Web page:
Al-Shabaab’s Somali Safe Havens: A Springboard for Terror

Al-Shabaab’s Somali Safe Havens: A Springboard for Terror

by Josh Meservey


Al-Shabaab’s recent terror attack on the Westgate mall in Nairobi is not, as some have argued, a sign of the group’s desperation, but rather reveals its strength. Its most radical leader recently consolidated his control of the group, and the AMISOM offensive has stalled, ceding safe havens within the country that allow al-Shabaab to regroup and prosecute the insurgency it has launched. But the anti-Shabaab coalition has neither a sufficient number of troops nor the trained counterinsurgent forces required to root out the group. The coalition instead has to find a way for now to keep al-Shabaab off-balance in its sanctuaries, perhaps with elite unit and UAV strikes, while the international community trains adequate indigenous forces. The ultimate solution to the al-Shabaab challenge is the long-term project of building a legitimate Somali government; but in the meantime, Shabaab cannot be allowed to gather its strength to launch more attacks from its sanctuaries.

Keywords: al-Shabaab, Somalia, AMISOM, terrorist safe havens


The terrible tragedy at the Westgate mall in Nairobi, Kenya, is now ended. The final toll is still unclear, but at the time of this writing 72 people are confirmed dead, well over 150 injured, and more than 60 still missing.[1] Kenya and the other countries that lost citizens are now left to mourn, while their leaders face the task of preventing another such attack.

Analysts are still grappling with what this assault tells us about the Somali terrorist group, al-Shabaab, that claimed the attack. Ken Menkhaus, the eminent Somali expert, posted an article describing the attack as a sign of “desperation” by the group.[2] But others argued that the episode instead reveals al-Shabaab’s strength, rather than a desperate bid to claw back some relevance.[3]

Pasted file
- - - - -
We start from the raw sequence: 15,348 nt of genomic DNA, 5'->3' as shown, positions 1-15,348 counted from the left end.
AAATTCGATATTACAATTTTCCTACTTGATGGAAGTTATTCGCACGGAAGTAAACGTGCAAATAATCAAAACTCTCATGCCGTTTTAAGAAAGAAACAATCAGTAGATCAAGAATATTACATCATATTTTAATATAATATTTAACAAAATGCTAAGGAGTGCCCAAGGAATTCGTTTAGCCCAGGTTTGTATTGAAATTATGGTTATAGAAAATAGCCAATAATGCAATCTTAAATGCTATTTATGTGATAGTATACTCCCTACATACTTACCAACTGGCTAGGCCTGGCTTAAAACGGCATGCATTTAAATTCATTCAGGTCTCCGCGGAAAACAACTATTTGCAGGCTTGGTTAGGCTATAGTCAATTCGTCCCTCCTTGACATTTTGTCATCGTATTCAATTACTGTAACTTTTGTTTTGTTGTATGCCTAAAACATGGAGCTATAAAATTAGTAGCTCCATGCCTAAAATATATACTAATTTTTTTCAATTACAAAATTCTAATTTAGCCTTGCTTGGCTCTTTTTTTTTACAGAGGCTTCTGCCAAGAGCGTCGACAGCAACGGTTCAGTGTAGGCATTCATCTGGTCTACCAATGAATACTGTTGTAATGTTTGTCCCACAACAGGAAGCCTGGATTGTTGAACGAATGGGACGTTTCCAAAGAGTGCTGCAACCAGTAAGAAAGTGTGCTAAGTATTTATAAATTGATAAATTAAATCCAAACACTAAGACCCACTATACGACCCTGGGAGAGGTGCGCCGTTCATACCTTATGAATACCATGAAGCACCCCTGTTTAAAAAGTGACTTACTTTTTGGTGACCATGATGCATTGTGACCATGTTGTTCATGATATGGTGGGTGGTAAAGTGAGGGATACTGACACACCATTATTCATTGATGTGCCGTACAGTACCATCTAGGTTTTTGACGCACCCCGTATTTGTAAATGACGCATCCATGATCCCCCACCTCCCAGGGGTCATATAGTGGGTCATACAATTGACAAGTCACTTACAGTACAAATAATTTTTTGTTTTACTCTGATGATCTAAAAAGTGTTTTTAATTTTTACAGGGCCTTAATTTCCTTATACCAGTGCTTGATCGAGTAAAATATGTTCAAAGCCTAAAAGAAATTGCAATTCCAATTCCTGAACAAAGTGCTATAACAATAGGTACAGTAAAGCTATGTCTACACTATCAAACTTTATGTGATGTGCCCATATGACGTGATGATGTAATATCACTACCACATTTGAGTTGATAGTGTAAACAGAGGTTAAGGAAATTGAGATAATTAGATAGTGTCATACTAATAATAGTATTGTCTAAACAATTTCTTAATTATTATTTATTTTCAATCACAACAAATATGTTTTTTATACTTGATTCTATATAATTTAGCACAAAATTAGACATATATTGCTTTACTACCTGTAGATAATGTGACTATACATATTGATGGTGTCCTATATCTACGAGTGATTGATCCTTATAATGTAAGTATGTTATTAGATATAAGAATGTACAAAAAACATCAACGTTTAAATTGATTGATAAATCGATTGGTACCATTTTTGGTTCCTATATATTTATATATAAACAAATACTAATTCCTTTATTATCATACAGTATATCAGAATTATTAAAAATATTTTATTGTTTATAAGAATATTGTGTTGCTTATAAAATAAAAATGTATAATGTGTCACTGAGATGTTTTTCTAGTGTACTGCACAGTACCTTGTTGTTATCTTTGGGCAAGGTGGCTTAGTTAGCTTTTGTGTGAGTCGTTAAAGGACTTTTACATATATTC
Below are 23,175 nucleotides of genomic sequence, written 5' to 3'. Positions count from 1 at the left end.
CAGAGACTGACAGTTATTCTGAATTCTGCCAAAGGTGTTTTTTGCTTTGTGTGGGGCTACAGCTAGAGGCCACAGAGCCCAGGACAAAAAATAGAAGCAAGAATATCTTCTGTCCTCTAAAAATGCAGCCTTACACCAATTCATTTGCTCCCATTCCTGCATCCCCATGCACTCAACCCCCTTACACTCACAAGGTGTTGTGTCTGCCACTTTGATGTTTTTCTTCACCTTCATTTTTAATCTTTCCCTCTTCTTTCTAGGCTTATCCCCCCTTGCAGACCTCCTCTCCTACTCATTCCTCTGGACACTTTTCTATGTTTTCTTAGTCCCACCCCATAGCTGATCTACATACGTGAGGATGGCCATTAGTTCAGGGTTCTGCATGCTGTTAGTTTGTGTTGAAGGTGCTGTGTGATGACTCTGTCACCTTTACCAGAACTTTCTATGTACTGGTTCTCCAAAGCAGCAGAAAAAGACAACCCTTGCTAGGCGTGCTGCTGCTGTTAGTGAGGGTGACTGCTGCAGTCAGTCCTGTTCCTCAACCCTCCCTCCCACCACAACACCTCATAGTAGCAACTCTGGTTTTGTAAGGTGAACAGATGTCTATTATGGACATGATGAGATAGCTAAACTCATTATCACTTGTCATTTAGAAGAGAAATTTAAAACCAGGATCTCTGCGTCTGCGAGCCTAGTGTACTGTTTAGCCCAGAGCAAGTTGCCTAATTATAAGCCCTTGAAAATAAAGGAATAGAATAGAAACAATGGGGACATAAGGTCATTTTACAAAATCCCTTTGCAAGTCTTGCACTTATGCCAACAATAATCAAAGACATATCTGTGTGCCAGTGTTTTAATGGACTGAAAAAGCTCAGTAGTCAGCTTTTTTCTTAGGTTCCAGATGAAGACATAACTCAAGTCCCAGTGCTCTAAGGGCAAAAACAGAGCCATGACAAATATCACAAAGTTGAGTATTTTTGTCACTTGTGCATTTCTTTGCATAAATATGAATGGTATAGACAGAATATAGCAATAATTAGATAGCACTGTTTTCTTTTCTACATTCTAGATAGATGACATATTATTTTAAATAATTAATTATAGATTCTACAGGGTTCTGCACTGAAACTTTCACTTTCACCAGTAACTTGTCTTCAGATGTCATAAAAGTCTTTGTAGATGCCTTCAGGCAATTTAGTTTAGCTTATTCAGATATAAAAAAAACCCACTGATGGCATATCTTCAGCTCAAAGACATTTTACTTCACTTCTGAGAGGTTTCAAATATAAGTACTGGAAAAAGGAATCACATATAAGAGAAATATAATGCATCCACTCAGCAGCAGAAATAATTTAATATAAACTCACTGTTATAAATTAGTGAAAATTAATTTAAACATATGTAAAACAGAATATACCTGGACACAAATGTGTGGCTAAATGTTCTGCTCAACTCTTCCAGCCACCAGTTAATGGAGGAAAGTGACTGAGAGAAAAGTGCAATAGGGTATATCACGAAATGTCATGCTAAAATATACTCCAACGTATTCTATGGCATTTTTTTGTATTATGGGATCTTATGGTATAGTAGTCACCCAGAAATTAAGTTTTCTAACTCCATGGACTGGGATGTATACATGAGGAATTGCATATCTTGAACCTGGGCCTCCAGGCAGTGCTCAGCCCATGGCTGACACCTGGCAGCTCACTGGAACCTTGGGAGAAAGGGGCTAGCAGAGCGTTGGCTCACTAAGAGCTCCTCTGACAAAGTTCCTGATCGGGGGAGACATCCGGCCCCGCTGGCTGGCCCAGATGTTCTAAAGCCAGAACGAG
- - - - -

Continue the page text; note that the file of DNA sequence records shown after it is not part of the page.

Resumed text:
Those making the latter argument better capture the group’s trajectory. It is true that the African Union Mission in Somalia (AMISOM) offensive in Somalia hurt al-Shabaab. The coalition’s [4] capture of Kismayo and Mogadishu damaged the group’s income as it is no longer able to rely on the taxes from Kismayo’s port or Mogadishu’s Bakara Market, making it difficult to provide the same sort of financial benefits to its fighters that induced many of them to join in the first place.[5] This and other factors have led to waves of defections.[6] Furthermore, al-Shabaab has lost much of the infrastructure it used for transmitting propaganda, such as several of its radio stations, another happy outcome of the coalition’s offensive.[7] And while there are no solid numbers on just how many insurgents have been killed in the offensive, they are likely significant.[8]

The group also recently experienced an extraordinary spasm of internecine violence. In mid-June, Shabaab factions met in a series of clashes in southern Somalia;[9] after the dust settled, it was clear that the group’s Emir, Ahmed Abdi Godane, had moved swiftly and with extraordinary ruthlessness against several challengers. His men killed at least two prominent leaders of the group, including a fellow founder. Another founder fled to the shelter of his clansmen, and the group’s spiritual leader tried to defect to the Somali Federal Government (SFG) and was arrested.[10] A month later, Godane’s men finally caught up with the group’s most prominent foreign fighter, an American named Omar Hammami, and killed him as well.[11] Al-Shabaab was reeling.

But the purge also left Ahmed Abdi Godane, its most radical and ruthless leader, firmly in control of the group. Godane is a fanatic, a true believer in the worst excesses of the violent Islamic sub-sect known as Salafi-Jihad, and is committed to the idea of global war against any who do not agree with his narrowly defined beliefs. The Westgate slaughter was likely both a very public reminder of his new supremacy within the group to anyone who questioned it, as well as a signal of his willingness to prosecute jihad more vigorously in the region.